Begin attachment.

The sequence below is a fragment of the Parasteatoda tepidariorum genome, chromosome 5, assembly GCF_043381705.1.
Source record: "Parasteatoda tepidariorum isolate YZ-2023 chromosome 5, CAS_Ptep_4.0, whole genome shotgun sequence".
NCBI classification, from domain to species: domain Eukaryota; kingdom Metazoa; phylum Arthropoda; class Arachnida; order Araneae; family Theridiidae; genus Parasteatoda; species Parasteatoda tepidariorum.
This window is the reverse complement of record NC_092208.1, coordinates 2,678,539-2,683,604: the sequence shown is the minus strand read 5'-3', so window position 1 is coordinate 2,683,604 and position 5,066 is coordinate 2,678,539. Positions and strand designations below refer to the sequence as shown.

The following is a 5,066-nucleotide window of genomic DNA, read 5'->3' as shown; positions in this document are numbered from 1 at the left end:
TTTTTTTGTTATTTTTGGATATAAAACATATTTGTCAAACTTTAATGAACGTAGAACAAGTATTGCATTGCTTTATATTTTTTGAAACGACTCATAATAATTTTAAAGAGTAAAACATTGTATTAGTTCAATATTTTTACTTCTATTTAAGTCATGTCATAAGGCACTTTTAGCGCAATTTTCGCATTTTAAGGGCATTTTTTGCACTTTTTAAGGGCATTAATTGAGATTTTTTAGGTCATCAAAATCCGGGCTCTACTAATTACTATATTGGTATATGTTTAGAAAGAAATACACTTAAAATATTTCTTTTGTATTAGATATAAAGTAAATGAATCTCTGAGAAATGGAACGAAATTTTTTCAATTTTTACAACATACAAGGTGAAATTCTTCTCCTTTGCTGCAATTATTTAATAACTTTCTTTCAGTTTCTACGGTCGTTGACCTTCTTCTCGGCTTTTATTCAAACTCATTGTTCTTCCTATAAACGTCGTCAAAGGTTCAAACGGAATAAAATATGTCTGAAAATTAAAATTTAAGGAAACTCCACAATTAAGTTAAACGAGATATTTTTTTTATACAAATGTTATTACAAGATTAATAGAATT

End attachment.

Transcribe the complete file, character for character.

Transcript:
The sequence below is a fragment of the Parasteatoda tepidariorum genome, chromosome 5, assembly GCF_043381705.1.
Source record: "Parasteatoda tepidariorum isolate YZ-2023 chromosome 5, CAS_Ptep_4.0, whole genome shotgun sequence".
NCBI classification, from domain to species: domain Eukaryota; kingdom Metazoa; phylum Arthropoda; class Arachnida; order Araneae; family Theridiidae; genus Parasteatoda; species Parasteatoda tepidariorum.
This window is the reverse complement of record NC_092208.1, coordinates 2,678,539-2,683,604: the sequence shown is the minus strand read 5'-3', so window position 1 is coordinate 2,683,604 and position 5,066 is coordinate 2,678,539. Positions and strand designations below refer to the sequence as shown.

The following is a 5,066-nucleotide window of genomic DNA, read 5'->3' as shown; positions in this document are numbered from 1 at the left end:
TTTTTTTGTTATTTTTGGATATAAAACATATTTGTCAAACTTTAATGAACGTAGAACAAGTATTGCATTGCTTTATATTTTTTGAAACGACTCATAATAATTTTAAAGAGTAAAACATTGTATTAGTTCAATATTTTTACTTCTATTTAAGTCATGTCATAAGGCACTTTTAGCGCAATTTTCGCATTTTAAGGGCATTTTTTGCACTTTTTAAGGGCATTAATTGAGATTTTTTAGGTCATCAAAATCCGGGCTCTACTAATTACTATATTGGTATATGTTTAGAAAGAAATACACTTAAAATATTTCTTTTGTATTAGATATAAAGTAAATGAATCTCTGAGAAATGGAACGAAATTTTTTCAATTTTTACAACATACAAGGTGAAATTCTTCTCCTTTGCTGCAATTATTTAATAACTTTCTTTCAGTTTCTACGGTCGTTGACCTTCTTCTCGGCTTTTATTCAAACTCATTGTTCTTCCTATAAACGTCGTCAAAGGTTCAAACGGAATAAAATATGTCTGAAAATTAAAATTTAAGGAAACTCCACAATTAAGTTAAACGAGATATTTTTTTTATACAAATGTTATTACAAGATTAATAGAATT